It is that time of year when many people will be buying all sorts of things. Many of us (including me) may choose not to fight the crowds at the stores and shop from the comfort of our own home using our computer and the Internet.
This time of year brings out even more scam artists, crooks and people trying to rip you off. You have to be even more diligent. Here are some tips that hopefully you will find useful.
Be cautious. Have an attitude of trust nothing and verify everything.
Update your Operating System (OS). Software companies are always producing updates to make their software more secure and work better. The only thing standing between you and a successful attack could be an updated OS.
Update your antivirus software. New viruses are created daily. You must keep your antivirus software updated.
Update your browser. In my experience, Google Chrome is more secure than Internet Explorer and Mozilla Firefox. Whatever browser you choose to use, keep it updated so it can have a fighting chance of protecting you from various attacks.
Practice safe surfing. Don’t go to websites that could potentially be infected. How do you know what sites may be infected? I use Web of Trust and it has been very helpful.
Be careful where you click. Don’t click on suspicious links in emails, especially if you do not know the person (organization or company) that sent you the email. It could be a phishing attack.
Keep your credit info to yourself. When possible, say no when a site offers to store your credit card info on their site. Yes, it is more convenient the next time you shop, but what if that site is hacked. A crook may have your personal information.
Avoid public Wi-Fi. You never know if a bad guy has installed his own wireless access point (WAP) at the local coffee shop. Any info you send and receive to his WAP could be seen (stolen) by the stranger.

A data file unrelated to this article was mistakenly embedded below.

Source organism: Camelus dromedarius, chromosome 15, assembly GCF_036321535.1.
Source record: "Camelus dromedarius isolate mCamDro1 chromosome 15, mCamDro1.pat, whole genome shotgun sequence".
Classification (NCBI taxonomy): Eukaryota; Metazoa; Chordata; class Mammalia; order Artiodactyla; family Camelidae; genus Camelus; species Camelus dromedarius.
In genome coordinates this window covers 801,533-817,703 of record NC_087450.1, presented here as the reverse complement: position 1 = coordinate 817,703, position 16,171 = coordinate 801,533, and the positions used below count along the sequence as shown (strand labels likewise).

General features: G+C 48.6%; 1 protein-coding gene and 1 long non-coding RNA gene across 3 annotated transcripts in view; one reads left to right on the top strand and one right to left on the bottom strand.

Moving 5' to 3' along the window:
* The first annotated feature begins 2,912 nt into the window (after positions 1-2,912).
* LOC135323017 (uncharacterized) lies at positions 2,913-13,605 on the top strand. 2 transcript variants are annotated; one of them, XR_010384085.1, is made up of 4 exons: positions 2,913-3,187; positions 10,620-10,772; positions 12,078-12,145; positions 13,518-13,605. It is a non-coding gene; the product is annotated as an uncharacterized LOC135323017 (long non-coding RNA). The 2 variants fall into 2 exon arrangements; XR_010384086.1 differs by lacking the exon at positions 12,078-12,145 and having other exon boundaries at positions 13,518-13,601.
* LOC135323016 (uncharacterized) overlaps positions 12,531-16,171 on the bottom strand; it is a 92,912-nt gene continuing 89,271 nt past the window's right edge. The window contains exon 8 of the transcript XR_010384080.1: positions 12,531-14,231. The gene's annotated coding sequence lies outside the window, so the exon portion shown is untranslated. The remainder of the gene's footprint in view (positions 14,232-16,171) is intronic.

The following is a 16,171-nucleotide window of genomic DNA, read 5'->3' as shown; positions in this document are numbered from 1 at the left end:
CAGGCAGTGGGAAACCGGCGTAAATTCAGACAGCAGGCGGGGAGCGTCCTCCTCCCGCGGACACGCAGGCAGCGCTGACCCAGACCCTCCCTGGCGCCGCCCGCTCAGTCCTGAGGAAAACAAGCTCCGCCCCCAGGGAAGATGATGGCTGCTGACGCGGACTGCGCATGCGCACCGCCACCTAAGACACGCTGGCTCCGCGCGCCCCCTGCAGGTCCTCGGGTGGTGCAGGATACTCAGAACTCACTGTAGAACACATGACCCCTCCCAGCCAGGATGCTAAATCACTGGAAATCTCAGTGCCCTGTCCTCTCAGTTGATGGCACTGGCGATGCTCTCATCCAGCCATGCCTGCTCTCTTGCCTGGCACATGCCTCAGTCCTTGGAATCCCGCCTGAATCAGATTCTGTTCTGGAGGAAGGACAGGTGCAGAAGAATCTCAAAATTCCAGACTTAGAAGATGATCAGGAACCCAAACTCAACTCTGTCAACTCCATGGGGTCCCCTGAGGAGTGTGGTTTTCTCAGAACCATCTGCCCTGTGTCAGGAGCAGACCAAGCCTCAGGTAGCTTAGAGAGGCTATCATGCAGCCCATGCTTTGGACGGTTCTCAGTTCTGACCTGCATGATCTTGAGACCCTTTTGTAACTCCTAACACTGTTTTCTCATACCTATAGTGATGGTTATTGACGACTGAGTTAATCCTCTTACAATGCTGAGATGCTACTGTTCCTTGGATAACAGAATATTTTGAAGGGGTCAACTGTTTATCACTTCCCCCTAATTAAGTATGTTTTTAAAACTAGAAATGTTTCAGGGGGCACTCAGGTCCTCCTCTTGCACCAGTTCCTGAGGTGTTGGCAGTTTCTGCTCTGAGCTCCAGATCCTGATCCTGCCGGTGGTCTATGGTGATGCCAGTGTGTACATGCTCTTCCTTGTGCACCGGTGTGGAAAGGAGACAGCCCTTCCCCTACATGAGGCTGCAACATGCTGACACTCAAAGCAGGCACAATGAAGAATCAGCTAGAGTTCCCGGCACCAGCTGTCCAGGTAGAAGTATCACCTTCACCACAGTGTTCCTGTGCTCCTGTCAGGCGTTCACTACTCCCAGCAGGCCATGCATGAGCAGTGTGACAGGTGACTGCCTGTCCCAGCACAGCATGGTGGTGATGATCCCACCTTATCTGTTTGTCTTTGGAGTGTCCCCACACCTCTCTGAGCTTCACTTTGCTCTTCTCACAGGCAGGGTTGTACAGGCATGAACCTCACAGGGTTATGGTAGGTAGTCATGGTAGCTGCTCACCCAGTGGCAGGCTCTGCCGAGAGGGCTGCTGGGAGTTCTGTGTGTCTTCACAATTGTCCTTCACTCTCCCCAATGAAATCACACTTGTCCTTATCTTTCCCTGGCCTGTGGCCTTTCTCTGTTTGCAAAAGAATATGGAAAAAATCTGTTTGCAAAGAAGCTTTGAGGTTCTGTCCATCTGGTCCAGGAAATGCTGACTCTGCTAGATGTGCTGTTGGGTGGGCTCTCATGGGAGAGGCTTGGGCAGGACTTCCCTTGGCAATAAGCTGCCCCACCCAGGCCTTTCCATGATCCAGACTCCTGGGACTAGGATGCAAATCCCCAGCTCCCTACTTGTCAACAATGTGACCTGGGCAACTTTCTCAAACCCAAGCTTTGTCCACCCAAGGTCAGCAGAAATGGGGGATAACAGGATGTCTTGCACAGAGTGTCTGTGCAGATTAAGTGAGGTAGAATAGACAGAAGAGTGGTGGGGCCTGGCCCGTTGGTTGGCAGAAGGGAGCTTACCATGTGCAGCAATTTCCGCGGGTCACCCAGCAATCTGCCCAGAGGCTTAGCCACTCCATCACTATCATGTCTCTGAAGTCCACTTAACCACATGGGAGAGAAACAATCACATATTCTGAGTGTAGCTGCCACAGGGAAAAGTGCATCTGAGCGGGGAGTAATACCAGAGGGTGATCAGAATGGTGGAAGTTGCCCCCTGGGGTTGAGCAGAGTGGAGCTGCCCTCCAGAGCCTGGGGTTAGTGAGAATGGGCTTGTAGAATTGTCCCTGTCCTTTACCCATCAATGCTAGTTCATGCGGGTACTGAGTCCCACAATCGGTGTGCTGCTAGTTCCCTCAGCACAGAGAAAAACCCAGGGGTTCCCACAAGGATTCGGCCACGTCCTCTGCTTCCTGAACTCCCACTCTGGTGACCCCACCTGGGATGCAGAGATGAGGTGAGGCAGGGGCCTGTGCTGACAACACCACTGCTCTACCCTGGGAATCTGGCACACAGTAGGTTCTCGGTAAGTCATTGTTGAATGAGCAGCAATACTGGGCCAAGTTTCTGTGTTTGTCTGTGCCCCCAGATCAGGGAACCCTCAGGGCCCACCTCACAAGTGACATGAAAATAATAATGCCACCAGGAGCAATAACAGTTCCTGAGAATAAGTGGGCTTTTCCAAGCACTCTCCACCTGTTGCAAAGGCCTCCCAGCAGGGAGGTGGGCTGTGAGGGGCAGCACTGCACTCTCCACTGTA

Strong Passwords. Often the main line of defense in keeping your accounts safe is your password. Use string passwords and don’t use the same password for every site. See my blog post about strong passwords.
2 is better than 1. If a website offers two factor authentication, use it. If a crook gets your password, she will still not be able to access your account unless she has the second part of your authentication credentials, which could be a code sent to your cell phone.
Credit VS. Debit. Use a credit card. You will have much better recourse if there is a problem.
Check Prices. Don’t just click and buy the first item you see. You should check around and compare prices. You can use the sites below to compare prices.
Shop with who you know and trust. A new or unknown site may have the lowest price, but can you trust them? Use Bizrate to check reviews of online merchants.
Shop securely. Look for sites that have HTTPS in the beginning of the website address. Also look for a little picture of a padlock. The S means the site is using Single Sockets Layer (SSL). With SSL, information traveling from your computer to the merchants computers is encrypted and can’t be read as it is traveling through the Internet. You may not see HTTPS when you visit the initially connect to a website. You should definitely see HTTPS and the padlock when you are about to type in and send your personal information to a merchant. If you don’t, shop elsewhere.
Happy safe shopping,
John L. Jones